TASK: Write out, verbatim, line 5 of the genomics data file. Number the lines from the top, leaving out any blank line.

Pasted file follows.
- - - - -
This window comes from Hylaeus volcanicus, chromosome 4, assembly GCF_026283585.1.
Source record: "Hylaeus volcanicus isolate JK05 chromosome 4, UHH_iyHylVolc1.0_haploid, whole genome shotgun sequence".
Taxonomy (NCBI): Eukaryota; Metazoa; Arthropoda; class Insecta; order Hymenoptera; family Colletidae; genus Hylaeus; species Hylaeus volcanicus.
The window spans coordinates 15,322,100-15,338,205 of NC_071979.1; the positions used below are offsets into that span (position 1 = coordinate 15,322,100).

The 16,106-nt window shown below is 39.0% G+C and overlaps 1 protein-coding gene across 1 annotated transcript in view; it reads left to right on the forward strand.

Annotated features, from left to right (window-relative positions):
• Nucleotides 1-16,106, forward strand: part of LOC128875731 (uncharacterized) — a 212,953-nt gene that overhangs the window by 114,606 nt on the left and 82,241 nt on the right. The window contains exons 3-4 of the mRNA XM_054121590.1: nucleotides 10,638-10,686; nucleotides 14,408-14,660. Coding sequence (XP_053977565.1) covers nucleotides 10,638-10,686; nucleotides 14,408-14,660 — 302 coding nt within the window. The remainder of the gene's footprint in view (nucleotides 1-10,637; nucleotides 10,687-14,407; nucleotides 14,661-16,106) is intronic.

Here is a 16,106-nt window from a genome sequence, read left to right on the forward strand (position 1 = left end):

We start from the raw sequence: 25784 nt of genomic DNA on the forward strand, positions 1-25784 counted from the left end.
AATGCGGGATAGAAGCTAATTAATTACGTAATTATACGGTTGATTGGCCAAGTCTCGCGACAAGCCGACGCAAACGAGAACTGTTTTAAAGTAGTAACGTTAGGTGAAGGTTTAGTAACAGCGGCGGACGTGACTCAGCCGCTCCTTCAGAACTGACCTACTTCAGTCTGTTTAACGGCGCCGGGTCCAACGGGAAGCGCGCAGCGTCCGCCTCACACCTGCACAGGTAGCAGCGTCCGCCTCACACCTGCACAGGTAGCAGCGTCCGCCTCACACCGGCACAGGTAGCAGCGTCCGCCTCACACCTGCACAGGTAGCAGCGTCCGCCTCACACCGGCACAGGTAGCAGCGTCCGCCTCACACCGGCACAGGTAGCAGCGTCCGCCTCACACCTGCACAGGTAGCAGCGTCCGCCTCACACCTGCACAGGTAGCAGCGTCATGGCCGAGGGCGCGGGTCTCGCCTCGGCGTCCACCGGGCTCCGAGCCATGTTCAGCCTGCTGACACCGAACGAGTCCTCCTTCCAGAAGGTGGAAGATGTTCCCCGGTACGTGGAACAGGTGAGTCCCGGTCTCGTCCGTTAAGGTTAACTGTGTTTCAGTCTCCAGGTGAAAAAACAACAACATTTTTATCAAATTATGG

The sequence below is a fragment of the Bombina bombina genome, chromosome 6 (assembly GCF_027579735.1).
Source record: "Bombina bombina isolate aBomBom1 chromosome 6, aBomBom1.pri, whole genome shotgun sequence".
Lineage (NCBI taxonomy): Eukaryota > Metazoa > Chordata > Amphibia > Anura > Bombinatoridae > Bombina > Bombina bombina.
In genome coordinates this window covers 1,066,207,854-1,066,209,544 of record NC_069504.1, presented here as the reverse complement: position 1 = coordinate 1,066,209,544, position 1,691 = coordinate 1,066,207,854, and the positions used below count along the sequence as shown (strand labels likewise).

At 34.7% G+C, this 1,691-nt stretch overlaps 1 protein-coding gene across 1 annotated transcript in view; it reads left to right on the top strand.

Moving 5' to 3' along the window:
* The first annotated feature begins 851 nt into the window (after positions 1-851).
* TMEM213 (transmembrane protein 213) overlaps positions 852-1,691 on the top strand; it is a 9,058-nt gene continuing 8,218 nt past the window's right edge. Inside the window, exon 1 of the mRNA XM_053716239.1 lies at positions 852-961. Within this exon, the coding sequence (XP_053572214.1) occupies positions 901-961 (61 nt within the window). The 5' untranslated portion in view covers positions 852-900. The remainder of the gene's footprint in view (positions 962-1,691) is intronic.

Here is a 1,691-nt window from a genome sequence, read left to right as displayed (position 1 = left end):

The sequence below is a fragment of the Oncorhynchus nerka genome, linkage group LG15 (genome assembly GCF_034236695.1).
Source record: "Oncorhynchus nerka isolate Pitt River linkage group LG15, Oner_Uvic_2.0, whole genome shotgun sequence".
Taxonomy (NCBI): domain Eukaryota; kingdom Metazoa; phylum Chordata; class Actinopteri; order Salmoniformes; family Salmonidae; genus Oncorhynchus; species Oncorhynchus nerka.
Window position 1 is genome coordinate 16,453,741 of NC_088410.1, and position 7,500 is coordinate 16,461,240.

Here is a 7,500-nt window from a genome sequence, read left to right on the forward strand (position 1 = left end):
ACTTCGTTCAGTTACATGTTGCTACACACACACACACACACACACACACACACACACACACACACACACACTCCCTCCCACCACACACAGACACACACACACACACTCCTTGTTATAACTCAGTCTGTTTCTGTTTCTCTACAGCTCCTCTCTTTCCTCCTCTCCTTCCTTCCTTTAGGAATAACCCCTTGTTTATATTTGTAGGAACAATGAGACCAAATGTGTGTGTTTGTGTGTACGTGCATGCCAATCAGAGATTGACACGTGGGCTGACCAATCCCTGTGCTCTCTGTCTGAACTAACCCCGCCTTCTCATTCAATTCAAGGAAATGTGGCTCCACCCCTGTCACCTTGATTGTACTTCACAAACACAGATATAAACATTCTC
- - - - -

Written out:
The 16,106-nt window shown below is 39.0% G+C and overlaps 1 protein-coding gene across 1 annotated transcript in view; it reads left to right on the forward strand.